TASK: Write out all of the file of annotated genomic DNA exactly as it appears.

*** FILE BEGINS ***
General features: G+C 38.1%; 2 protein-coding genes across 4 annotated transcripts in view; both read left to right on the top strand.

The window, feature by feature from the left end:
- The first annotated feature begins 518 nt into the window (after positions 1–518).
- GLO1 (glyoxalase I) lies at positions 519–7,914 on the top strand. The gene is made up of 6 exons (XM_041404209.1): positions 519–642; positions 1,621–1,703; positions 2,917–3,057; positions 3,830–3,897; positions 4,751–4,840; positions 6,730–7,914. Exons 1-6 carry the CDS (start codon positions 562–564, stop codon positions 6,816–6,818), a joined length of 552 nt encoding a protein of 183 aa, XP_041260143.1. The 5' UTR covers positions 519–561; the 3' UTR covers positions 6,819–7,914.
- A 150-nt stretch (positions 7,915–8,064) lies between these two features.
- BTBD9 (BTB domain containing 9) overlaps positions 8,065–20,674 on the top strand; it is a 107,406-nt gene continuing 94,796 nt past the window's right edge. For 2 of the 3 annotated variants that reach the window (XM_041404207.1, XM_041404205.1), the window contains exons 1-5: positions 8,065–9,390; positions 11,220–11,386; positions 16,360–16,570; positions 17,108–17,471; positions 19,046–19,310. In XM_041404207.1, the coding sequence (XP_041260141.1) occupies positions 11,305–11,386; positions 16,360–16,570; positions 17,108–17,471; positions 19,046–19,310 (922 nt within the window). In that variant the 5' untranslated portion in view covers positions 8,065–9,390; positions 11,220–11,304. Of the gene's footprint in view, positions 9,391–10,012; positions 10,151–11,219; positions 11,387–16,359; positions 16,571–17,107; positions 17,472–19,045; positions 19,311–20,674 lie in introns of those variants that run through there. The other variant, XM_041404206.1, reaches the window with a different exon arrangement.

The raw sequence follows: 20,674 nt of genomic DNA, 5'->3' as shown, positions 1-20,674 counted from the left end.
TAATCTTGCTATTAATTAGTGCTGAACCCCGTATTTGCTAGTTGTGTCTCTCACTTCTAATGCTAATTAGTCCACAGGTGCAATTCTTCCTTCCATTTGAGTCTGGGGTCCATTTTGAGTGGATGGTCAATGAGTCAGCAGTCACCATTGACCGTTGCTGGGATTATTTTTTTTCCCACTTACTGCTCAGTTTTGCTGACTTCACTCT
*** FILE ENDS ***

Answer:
General features: G+C 38.1%; 2 protein-coding genes across 4 annotated transcripts in view; both read left to right on the top strand.

The window, feature by feature from the left end:
- The first annotated feature begins 518 nt into the window (after positions 1–518).
- GLO1 (glyoxalase I) lies at positions 519–7,914 on the top strand. The gene is made up of 6 exons (XM_041404209.1): positions 519–642; positions 1,621–1,703; positions 2,917–3,057; positions 3,830–3,897; positions 4,751–4,840; positions 6,730–7,914. Exons 1-6 carry the CDS (start codon positions 562–564, stop codon positions 6,816–6,818), a joined length of 552 nt encoding a protein of 183 aa, XP_041260143.1. The 5' UTR covers positions 519–561; the 3' UTR covers positions 6,819–7,914.
- A 150-nt stretch (positions 7,915–8,064) lies between these two features.
- BTBD9 (BTB domain containing 9) overlaps positions 8,065–20,674 on the top strand; it is a 107,406-nt gene continuing 94,796 nt past the window's right edge. For 2 of the 3 annotated variants that reach the window (XM_041404207.1, XM_041404205.1), the window contains exons 1-5: positions 8,065–9,390; positions 11,220–11,386; positions 16,360–16,570; positions 17,108–17,471; positions 19,046–19,310. In XM_041404207.1, the coding sequence (XP_041260141.1) occupies positions 11,305–11,386; positions 16,360–16,570; positions 17,108–17,471; positions 19,046–19,310 (922 nt within the window). In that variant the 5' untranslated portion in view covers positions 8,065–9,390; positions 11,220–11,304. Of the gene's footprint in view, positions 9,391–10,012; positions 10,151–11,219; positions 11,387–16,359; positions 16,571–17,107; positions 17,472–19,045; positions 19,311–20,674 lie in introns of those variants that run through there. The other variant, XM_041404206.1, reaches the window with a different exon arrangement.

The raw sequence follows: 20,674 nt of genomic DNA, 5'->3' as shown, positions 1-20,674 counted from the left end.
TAATCTTGCTATTAATTAGTGCTGAACCCCGTATTTGCTAGTTGTGTCTCTCACTTCTAATGCTAATTAGTCCACAGGTGCAATTCTTCCTTCCATTTGAGTCTGGGGTCCATTTTGAGTGGATGGTCAATGAGTCAGCAGTCACCATTGACCGTTGCTGGGATTATTTTTTTTCCCACTTACTGCTCAGTTTTGCTGACTTCACTCT